Chapter

The Wisdom of Solomon

Robert Carroll and Stephen Prickett

in The Bible: Authorized King James Version

Published in print February 1998 | ISBN: 9780192835253
Published online April 2009 |

Series: Oxford World's Classics

The Wisdom of Solomon

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The Book of Wisdom (Latin Sapientia) is a good example of Hellenistic Jewish thought. It advocates a way of life made meaningful by the embracing of wisdom. Wisdom itself—or ‘herself’ in biblical discourse—is defined by a long list of characteristics: ‘For wisdom, which is the worker of all things, taught me: for in her is an understanding spirit, holy, one only, manifold, subtil, lively, clear, undefiled, plain, not subject to hurt, loving the thing that is good, quick, which cannot be letted, ready to do good. Kind to man, sted-fast, sure, free from care, having all power, overseeing all things, and going through all understanding, pure, and most subtil, spirits. For wisdom is more moving than any motion: she passeth and goeth through all things by reason of her pureness. For she is the breath of the power of God, and a pure influence flowing from the glory of the Almighty: therefore can no defiled thing fall into her. For she is the brightness of the everlasting light, the unspotted mirror of the power of God, and the image of his goodness. And being but one, she can do all things: and remaining in herself, she maketh all things new: and in all ages entering into holy souls, she maketh them friends of God, and prophets. For God loveth none but him that dwelleth with wisdom. For she is more beautiful than the sun, and above all order of stars: being compared with the light, she is found before it’ (7: 22–9). Strong parallels in thought with that of Philo of Alexandria suggest to some commentators that the Book of Wisdom may have been produced in Alexandria, probably in the first decades of the Common Era, but others, unable to detect any knowledge of Philo's work in it, date it earlier.88 The Book of Wisdom is usually attributed to Solomon because in chs. 7–9 the (pseudonymous) author appears to assume the role of King Solomon in seeking out and acquiring wisdom (cf. 1 Kgs. 3: 5–15): ‘Give me wisdom, that sitteth by thy throne … Thou hast chosen me to be a king of thy people, and a judge of thy sons and daughters: Thou hast commanded me to build a temple upon thy holy mount and an altar in the city wherein thou dwellest, a resemblance of the holy tabernacle, which thou hast prepared from the beginning’ (9: 4, 7–8). The book is composed of three interlocking parts: an eschatological section (1: 1–6: 11); a book of wisdom (6: 12–9: 18); and a final, lengthy section on Israel's history (10–19). Perhaps the best-known piece of Wisdom is 3: 1–9: ‘But the souls of the righteous are in the hand of God, and there shall no torment touch them. In the sight of the unwise they seemed to die: and their departure is taken for misery, And their going from us to be utter destruction: but they are in peace. For though they be punished in the sight of men, yet is their hope full of immortality’ (3: 1–4). This passage is popular at Christian funerals and memorial services and the whole chapter offers a wisdom-based contrast between the apparently unblessed lives of the righteous and the ‘obvious’ hopelessness of the lives of the wicked. There are also strong intertextual connections between Wisdom and the Book of Isaiah: the affliction of the righteous man in 5: 1–8 appears to echo elements of Isa. 52: 13–15 and 53: 1–6. Wisd. 12–15 includes attacks on idolatry and images in worship reminiscent of similar ones in Isa. 40–8. There is also a strong similarity between the attitude towards foreign cultures expressed in 12–15 and that expressed by Paul in Rom. 1. The Book of Wisdom and the writings of Paul share an intertextual world, as well as both coming out of the same temporal-cultural background. For Jews everywhere the use of idols and the persecution of Jews belong together and are seen as being part of the same cultural phenomenon (15: 4–19).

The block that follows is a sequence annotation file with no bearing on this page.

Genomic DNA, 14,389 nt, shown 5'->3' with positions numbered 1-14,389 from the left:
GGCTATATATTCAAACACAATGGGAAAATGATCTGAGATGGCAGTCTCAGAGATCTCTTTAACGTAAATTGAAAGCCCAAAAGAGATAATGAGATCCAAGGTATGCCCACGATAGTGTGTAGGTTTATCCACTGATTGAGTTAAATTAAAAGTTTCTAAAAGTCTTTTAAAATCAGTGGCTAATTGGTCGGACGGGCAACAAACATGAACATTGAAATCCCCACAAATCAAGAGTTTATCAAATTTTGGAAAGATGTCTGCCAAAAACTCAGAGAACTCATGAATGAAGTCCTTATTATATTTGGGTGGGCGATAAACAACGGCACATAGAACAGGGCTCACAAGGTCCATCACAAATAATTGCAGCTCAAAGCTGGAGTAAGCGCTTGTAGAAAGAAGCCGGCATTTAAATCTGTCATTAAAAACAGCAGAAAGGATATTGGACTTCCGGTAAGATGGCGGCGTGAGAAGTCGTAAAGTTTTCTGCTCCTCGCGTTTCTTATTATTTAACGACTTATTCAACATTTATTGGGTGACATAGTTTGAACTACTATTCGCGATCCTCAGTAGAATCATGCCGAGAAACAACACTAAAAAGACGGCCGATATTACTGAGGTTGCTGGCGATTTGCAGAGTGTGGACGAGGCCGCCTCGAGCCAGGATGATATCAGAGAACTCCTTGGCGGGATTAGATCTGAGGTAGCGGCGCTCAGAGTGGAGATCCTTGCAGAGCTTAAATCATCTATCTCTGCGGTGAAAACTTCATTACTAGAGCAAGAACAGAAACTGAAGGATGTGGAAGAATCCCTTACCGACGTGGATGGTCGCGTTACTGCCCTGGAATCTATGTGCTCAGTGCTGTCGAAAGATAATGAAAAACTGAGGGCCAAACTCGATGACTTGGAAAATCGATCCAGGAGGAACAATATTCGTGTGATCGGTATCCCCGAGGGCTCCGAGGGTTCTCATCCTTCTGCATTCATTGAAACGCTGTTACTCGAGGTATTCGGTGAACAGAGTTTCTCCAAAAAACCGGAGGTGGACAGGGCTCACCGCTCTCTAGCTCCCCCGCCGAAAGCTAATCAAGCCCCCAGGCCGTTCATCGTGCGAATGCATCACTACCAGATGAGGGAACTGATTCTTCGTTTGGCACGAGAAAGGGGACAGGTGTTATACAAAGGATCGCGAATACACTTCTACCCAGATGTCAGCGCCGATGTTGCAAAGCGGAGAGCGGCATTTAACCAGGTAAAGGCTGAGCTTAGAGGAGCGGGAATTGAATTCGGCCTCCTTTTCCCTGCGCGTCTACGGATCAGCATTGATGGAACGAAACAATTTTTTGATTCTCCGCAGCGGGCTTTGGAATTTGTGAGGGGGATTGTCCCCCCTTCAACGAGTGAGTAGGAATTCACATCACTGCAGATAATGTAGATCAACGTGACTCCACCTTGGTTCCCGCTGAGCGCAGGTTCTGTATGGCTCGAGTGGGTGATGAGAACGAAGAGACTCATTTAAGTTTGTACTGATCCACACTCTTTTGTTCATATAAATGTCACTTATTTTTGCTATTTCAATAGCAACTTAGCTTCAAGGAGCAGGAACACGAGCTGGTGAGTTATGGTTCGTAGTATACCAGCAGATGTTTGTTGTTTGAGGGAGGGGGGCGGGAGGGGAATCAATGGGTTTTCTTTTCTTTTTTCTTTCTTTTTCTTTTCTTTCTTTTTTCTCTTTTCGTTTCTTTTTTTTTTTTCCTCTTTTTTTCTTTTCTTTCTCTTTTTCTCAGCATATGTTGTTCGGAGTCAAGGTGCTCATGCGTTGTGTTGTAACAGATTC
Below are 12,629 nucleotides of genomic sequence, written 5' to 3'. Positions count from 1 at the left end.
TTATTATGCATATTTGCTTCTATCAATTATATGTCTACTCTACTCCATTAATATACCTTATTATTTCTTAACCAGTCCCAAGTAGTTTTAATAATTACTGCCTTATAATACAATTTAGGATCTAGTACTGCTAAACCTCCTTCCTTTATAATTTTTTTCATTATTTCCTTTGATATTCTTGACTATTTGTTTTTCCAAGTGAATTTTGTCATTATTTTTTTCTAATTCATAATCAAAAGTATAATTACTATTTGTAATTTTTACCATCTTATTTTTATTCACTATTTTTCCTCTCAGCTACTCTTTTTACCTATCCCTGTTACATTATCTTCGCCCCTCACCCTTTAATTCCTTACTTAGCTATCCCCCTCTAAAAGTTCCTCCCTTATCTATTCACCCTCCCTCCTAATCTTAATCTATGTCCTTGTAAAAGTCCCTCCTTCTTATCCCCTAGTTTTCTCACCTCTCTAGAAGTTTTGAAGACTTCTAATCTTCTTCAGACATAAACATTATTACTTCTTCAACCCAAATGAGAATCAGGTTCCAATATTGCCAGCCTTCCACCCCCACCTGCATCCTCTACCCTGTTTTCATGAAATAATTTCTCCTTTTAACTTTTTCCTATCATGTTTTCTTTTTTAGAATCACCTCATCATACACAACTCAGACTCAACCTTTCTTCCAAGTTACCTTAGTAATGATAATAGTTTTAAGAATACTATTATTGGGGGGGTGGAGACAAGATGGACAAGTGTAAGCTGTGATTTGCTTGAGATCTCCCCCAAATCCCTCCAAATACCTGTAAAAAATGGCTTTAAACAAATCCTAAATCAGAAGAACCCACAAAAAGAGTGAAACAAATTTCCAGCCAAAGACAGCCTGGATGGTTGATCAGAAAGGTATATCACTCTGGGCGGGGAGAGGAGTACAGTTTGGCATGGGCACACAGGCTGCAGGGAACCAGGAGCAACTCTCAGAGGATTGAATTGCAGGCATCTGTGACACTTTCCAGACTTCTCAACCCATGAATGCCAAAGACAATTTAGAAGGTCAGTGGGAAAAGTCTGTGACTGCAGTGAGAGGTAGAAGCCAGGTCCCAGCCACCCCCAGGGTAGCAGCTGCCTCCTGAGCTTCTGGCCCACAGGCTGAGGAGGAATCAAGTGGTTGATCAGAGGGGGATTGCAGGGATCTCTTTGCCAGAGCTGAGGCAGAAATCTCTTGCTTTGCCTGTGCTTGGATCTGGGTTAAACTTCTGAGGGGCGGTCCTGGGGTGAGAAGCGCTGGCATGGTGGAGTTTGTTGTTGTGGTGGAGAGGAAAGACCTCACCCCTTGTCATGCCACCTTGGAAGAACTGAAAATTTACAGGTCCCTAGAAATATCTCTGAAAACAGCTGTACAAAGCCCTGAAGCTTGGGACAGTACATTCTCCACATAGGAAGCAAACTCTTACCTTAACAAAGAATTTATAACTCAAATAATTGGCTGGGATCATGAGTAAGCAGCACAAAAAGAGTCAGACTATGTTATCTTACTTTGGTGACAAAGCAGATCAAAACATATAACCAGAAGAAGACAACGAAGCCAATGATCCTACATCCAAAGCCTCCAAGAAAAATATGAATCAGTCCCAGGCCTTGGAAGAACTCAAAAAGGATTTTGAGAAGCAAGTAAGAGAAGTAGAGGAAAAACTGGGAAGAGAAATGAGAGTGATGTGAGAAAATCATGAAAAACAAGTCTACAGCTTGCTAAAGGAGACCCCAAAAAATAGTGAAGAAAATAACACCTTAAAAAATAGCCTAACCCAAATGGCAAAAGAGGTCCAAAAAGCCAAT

Chapter.  700 words. 

Subjects: Religious Studies ; Biblical Studies

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